• 2 years ago


    GM Fabiano Caruana Unstoppable! 

  • 2 years ago


    Great play by Caruana. But let's not get too excited, Italian amici.

  • 2 years ago


    Great coverage, Mike, I was watching you take pictures live and while the players were getting seated, Aronian almost climbed across you back to get to his seat!  Keep up the great work for!

  • 2 years ago



    That's why it's not a rivalry. And that's what I said.

  • 2 years ago

    FM MikeKlein

    I wish we could get a comment from either Magnus or Henrik Carlsen regarding the deadline. Both have chosen not to respond. Didn't want the community to think we haven't tried.

  • 2 years ago


    @ savantz

    Carlsen has been rubbing shoulders (and maybe more than that) with some very big and prominant public, political, and business figures. But you are right, he is still too new and young. And minus the charisma of Garry.....

    As a chess fan, I would be very disappointed in him if he threw away the title rematch all because he is being used and maybe pressured by certain political/business elites to do so? The term "used as a pawn" comes to mind.

    Unless you live under a rock, you should know Russia and Western relations are at an all time low.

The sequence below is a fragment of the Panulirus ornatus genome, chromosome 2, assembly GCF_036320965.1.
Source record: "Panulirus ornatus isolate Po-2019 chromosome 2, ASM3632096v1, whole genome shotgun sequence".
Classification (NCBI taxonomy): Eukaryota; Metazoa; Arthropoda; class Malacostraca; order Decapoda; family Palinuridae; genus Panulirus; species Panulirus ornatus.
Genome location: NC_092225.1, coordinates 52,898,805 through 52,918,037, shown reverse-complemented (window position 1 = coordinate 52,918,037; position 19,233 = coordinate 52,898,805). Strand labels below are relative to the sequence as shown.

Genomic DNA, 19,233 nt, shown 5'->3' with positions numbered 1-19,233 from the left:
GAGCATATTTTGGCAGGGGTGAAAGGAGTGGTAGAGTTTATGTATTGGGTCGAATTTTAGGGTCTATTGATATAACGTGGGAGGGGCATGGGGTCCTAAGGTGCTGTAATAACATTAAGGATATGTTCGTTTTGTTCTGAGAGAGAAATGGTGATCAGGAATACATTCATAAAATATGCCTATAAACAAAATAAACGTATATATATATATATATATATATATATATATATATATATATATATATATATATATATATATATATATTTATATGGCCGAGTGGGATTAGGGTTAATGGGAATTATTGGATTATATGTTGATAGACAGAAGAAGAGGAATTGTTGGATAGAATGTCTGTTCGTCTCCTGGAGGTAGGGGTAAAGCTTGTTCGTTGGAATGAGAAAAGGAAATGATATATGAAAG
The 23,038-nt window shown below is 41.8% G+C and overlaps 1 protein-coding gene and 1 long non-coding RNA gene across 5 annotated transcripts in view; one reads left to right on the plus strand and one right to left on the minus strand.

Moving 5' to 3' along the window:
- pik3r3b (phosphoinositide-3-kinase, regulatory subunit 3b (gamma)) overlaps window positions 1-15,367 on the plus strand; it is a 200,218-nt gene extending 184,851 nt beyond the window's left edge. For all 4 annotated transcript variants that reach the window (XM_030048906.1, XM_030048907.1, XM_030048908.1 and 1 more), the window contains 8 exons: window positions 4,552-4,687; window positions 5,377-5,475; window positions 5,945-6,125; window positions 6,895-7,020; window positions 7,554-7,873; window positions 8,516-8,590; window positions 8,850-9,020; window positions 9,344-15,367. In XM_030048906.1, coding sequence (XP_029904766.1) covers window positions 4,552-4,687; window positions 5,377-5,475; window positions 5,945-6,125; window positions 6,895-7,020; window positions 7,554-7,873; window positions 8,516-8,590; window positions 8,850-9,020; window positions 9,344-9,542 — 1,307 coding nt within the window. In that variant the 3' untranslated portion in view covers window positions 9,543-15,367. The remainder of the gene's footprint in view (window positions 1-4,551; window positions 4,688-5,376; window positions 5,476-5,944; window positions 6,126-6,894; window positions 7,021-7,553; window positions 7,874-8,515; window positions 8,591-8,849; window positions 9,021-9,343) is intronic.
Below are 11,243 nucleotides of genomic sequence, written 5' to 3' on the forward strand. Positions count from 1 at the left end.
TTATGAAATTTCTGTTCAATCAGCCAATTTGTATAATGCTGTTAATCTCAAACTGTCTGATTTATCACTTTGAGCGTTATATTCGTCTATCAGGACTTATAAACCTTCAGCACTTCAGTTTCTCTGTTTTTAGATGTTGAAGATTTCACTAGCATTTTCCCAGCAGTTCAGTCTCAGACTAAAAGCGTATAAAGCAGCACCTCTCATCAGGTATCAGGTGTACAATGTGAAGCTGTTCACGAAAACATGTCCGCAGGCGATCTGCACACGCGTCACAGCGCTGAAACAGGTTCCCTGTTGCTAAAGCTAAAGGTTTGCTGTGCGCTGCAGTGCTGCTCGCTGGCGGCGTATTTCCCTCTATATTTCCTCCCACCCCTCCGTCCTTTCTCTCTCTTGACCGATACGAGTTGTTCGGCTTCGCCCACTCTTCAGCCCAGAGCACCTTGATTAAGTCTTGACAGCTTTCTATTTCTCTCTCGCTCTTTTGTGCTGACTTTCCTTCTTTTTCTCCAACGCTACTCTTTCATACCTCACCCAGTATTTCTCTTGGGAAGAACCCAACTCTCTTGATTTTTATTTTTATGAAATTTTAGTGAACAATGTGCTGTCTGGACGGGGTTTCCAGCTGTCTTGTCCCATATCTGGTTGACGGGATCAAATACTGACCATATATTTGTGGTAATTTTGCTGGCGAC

• 2 years ago


    there's a HUGE difference...

    when gary broke from fide, throwing the chess hierarchy into 12-13 years of turmoil and chaos, he had already been world champion for some 8 years and defended this title against karpov (who he had wrested the title from) in titantic struggles, on several occasions. he was established! had proven his heft, consistency, and his place in history. he had credibility and the respect of the other chess professionals and potential sponsors; a network!

    carlsen has none of this AND "balks" at the first defense of his title against the former world champion (anand) from whom he achieved said title.

    at the time gary made his "break", he was truly head and shoulders above all; carlsen is just first among equals (and imo that is up for debate). carlsen lacks "heft", "gravitas"; this he is still yet to prove.

  • 2 years ago


    The deadline is officially still Sunday, but Carlsen gets until Tuesday - a bit like an appointment for 12:00, saying that you are willing to wait one hour before leaving yourself. Then for some reason, initially turned "two days more" into "two days less".